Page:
Home » Últimos Acontecimientos » The origin of the word “undás

The origin of the word “undás

Each time All Saints’ Day draws near, we usually hear the word “undás” to pertain to it. Many people are puzzled as to the meaning of the term. Some who are well-versed in etymology say that it was derived from the Spanish word “honrar” meaning “to honor”, and it is associated to All Saints’ Day because we honor our dearly departed dead during this event.

But how did honrar become undás?


I Precursori Di Cristo Con Tutti I Santi Ed I Martiri Del Paradiso (The Forerunners of Christ with Saints and Martyrs), tempera on poplar wood by Fra Angelico.

When you conjugate the word honrar to the second person in present tense, it becomes “honras” (you honor). Filipinos back then tend to mispronounce many Spanish words, and through time, such words have evolved: “pared” became “pader“, “jabón” became “sabón“, “cebollas” became “sibuyas“, etc. In linguistics, this phenomenon is called sound change.

In some parts of Southern Luzón such as Batangas, Tayabas (now Quezon), and Mindoro Island, undás is pronounced as “undrás” (with an “r”). As you can now see, honras and undrás sound the same (by the way, the letter “h” has no sound in Spanish).

Now let’s go back to the Spanish word honrar. It is said that the use of the term undrás to pertain to the triduum of All Hallows’ Eve (October 31), All Saints’ Day (November 1), and All Souls Day (November 2) came first before it further got corrupted to undás through time. But we could even go back further and trace its roots to the Spanish term “honras fúnebres” which means “funeral honors”. This should close any doubt that undás or undrás originated from honras.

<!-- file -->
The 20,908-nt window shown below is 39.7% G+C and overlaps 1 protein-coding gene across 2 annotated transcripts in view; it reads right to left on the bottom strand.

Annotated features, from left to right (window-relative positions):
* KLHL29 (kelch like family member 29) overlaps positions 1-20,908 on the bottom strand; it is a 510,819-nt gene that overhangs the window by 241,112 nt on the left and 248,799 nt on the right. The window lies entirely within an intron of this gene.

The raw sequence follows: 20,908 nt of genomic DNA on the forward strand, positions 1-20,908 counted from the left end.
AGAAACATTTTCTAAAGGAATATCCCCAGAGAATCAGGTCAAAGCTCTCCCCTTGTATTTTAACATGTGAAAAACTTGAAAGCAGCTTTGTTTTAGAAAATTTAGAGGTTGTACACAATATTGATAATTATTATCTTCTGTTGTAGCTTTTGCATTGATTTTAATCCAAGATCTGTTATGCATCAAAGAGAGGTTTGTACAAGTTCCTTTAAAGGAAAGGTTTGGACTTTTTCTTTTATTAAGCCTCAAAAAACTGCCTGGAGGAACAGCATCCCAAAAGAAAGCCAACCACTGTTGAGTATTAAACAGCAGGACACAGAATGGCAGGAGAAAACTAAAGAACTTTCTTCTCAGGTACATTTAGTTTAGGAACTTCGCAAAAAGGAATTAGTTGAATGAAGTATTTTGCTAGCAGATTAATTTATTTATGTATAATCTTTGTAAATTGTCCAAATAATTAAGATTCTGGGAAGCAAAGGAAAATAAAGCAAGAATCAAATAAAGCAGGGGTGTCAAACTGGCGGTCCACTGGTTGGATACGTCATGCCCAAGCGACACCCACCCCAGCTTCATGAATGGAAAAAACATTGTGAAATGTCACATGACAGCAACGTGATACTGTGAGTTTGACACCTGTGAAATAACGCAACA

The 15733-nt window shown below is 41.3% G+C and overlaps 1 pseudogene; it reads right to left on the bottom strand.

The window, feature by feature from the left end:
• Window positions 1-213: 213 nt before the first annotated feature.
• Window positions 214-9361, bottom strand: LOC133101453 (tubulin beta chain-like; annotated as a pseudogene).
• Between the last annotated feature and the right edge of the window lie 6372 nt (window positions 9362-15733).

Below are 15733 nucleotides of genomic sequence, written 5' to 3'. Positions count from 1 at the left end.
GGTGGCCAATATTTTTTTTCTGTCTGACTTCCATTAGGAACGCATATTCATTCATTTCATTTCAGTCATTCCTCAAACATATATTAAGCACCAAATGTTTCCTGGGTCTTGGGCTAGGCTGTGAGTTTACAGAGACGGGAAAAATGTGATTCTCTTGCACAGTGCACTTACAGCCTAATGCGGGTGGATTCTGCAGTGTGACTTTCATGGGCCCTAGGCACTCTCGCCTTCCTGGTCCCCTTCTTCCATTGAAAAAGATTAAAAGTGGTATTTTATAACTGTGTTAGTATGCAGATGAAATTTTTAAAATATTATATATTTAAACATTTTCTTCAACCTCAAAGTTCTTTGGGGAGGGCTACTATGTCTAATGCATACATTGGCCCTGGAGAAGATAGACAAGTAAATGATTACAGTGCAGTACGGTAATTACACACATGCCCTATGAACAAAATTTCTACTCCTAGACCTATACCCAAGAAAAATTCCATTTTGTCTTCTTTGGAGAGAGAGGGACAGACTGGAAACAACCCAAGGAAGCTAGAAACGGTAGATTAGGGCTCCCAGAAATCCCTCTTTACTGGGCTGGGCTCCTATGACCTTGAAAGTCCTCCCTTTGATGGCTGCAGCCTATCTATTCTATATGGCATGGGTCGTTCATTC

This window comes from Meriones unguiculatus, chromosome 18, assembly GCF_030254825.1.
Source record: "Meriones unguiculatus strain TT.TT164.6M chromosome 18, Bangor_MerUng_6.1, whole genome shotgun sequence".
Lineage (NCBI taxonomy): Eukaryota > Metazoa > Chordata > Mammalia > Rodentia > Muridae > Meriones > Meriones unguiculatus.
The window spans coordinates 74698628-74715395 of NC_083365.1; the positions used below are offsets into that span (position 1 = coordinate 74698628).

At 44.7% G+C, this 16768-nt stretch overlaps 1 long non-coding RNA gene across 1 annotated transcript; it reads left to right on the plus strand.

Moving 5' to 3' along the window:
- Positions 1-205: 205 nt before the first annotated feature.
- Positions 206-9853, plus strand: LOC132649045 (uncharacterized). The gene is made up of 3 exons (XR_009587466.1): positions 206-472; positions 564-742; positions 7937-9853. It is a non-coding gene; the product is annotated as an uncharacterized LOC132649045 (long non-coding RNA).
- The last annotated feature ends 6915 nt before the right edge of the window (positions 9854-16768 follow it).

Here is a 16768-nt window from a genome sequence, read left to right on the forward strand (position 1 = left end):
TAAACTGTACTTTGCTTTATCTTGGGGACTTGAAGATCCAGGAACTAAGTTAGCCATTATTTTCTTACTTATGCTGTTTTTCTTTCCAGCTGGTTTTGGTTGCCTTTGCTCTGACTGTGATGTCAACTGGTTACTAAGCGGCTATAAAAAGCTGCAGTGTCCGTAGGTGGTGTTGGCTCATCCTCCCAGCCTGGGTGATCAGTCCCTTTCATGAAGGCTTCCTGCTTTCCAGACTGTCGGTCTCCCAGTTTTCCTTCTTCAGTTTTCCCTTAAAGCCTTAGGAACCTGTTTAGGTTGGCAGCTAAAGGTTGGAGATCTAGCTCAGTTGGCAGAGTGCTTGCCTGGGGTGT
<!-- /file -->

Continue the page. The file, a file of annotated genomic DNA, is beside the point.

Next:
Follow me on Facebook and Twitter.

7 thoughts on “The origin of the word “undás

  1. Very well explained and appreciated. This is just but one of the many informative things that should be taught in our schools especially on the specific subject of Philippine History.


  2. Interesting. The “sound change” could have happened easier for us. I have seen the same symbol being used for “da” and “ra” in the Tagalog baybayin. A friend from Morong, Rizal substitutes “d” with “r,” e.g. bunrok/bundok and sanrok/sandok. Maybe, it also works in reverse. 😊


  3. Another possibility. When the province of Cavite spoke “chabacano” or Spanish brought to local idioms UNDAS was thought to mean Unos Dias de los Almas y Santos or Undras = Unos Días recuerdos de los almas y santos. Filipinos even then enjoyed using abriviations


  4. Now it’s clear. I’m from Cavite and all throughout our growing up years up to when we became adults, we have been using “ undras” . Then suddenly lately, especially in the news, we’ve been hearing “undas”. I said, how come? So both undas and undras are accepted and that we in the Southern Luzon area have used “ undras”. Thanks for clarifying.


Leave a Reply

Fill in your details below or click an icon to log in:

WordPress.com Logo

You are commenting using your WordPress.com account. Log Out /  Change )

Google photo

You are commenting using your Google account. Log Out /  Change )

Twitter picture

You are commenting using your Twitter account. Log Out /  Change )

Facebook photo

You are commenting using your Facebook account. Log Out /  Change )

Connecting to %s